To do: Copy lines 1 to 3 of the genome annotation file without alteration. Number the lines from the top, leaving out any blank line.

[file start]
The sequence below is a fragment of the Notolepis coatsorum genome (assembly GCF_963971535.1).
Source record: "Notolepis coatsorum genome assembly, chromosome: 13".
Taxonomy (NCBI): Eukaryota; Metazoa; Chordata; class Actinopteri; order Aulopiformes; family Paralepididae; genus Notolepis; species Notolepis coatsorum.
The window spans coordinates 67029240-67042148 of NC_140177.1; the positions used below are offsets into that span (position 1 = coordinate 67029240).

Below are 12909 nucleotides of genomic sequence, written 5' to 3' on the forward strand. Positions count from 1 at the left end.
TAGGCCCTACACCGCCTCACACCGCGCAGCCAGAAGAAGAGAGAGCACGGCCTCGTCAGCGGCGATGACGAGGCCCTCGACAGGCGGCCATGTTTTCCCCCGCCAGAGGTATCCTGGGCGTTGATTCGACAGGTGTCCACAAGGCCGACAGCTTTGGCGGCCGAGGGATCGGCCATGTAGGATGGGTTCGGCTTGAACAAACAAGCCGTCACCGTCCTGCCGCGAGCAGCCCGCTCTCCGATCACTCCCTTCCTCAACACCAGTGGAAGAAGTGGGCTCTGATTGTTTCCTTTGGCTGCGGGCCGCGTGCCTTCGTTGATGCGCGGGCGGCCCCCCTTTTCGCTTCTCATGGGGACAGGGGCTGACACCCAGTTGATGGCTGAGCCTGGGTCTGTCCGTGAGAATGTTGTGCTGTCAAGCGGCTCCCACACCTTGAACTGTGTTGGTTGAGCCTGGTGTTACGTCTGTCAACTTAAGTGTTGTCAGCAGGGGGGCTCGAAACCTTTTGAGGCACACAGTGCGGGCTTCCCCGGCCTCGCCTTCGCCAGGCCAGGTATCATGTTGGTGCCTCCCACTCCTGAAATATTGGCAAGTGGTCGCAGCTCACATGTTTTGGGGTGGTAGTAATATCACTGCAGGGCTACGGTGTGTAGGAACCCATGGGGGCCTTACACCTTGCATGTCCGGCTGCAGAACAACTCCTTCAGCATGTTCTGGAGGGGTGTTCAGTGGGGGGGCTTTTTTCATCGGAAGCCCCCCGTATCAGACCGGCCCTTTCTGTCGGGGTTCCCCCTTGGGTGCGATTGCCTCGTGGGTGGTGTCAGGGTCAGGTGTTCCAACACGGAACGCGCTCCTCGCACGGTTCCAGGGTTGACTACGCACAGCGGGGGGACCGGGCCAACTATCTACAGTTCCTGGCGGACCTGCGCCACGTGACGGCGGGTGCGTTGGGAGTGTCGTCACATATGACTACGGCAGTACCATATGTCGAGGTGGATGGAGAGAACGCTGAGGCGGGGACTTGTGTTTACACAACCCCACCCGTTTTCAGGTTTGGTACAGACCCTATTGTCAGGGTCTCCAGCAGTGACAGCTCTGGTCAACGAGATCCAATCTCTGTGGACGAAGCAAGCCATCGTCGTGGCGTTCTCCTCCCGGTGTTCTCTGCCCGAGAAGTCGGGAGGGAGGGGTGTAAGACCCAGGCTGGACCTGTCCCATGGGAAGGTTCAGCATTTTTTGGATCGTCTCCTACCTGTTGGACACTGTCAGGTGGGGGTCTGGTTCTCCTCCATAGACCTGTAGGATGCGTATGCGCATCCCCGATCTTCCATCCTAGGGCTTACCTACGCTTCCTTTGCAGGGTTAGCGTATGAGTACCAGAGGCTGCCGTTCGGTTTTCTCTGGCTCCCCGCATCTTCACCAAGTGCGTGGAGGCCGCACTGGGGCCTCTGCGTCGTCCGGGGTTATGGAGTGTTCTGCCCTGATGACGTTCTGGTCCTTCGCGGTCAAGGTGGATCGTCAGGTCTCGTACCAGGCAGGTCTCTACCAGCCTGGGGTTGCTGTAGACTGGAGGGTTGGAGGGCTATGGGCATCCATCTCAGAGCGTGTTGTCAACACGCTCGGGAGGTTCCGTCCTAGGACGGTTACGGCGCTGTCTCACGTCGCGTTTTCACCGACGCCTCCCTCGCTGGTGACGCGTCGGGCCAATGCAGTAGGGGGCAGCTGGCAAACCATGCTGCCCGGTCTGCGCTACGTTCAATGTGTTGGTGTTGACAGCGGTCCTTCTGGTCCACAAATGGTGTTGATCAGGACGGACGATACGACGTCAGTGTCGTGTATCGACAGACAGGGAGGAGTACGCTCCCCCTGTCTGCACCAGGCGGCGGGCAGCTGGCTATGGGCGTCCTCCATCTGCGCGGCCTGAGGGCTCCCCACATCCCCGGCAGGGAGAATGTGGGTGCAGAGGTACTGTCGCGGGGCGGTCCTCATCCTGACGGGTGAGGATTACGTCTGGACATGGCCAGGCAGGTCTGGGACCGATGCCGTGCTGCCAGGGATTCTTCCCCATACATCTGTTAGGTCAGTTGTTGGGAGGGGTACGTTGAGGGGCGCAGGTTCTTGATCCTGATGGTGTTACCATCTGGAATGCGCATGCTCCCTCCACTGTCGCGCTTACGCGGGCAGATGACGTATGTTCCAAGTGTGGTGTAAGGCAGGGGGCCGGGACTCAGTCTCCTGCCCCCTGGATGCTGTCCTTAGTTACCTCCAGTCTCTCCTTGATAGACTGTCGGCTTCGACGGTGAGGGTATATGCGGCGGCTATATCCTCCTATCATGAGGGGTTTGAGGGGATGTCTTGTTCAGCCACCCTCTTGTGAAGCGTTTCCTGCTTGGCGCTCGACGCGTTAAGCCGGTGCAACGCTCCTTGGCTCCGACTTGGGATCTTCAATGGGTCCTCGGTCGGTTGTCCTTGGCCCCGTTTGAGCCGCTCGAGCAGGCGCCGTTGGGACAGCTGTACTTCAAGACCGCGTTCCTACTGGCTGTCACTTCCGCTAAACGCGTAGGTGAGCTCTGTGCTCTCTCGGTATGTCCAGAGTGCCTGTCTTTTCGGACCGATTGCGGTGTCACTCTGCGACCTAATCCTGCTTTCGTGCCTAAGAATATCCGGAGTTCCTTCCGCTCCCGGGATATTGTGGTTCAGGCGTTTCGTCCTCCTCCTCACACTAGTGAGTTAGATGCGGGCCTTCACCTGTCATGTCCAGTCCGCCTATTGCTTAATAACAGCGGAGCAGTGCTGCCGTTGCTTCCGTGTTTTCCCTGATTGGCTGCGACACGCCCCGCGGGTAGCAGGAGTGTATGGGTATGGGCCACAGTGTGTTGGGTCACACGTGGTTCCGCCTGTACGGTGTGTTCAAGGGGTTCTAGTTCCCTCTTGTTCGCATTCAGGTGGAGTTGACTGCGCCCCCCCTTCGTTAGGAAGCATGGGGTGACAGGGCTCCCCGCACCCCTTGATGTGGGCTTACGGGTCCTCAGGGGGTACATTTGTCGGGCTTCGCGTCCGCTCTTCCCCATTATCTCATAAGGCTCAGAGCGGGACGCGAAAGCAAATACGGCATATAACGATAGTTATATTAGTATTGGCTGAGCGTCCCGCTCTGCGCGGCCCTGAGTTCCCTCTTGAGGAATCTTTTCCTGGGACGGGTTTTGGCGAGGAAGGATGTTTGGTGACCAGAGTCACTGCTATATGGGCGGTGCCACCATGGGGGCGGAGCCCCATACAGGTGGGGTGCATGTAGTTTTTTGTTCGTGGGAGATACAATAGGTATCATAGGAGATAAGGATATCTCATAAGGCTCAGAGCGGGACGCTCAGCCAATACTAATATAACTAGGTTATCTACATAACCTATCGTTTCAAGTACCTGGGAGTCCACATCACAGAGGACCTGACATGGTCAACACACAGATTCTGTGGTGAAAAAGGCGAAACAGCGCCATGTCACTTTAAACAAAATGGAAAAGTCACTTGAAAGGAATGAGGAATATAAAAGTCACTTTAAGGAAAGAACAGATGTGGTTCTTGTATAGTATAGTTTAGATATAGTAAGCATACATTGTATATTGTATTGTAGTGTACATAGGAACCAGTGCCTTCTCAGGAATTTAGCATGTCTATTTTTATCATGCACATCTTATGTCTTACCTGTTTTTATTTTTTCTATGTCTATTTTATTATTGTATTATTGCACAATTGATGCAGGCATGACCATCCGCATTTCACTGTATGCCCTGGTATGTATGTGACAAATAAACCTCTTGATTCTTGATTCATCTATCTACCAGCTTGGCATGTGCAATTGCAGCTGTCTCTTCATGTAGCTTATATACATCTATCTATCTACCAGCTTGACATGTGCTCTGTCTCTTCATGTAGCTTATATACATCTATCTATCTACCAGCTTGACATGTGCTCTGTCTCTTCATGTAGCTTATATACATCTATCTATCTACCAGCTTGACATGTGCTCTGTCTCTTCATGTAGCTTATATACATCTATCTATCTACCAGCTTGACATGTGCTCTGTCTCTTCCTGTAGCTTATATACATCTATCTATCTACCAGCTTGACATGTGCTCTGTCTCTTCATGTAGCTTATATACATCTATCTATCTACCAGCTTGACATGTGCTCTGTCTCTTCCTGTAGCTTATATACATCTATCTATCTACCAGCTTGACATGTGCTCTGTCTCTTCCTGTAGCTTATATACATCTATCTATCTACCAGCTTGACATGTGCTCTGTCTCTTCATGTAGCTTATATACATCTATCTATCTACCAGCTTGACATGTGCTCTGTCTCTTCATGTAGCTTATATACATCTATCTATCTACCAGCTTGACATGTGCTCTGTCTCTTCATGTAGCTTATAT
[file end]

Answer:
The sequence below is a fragment of the Notolepis coatsorum genome (assembly GCF_963971535.1).
Source record: "Notolepis coatsorum genome assembly, chromosome: 13".
Taxonomy (NCBI): Eukaryota; Metazoa; Chordata; class Actinopteri; order Aulopiformes; family Paralepididae; genus Notolepis; species Notolepis coatsorum.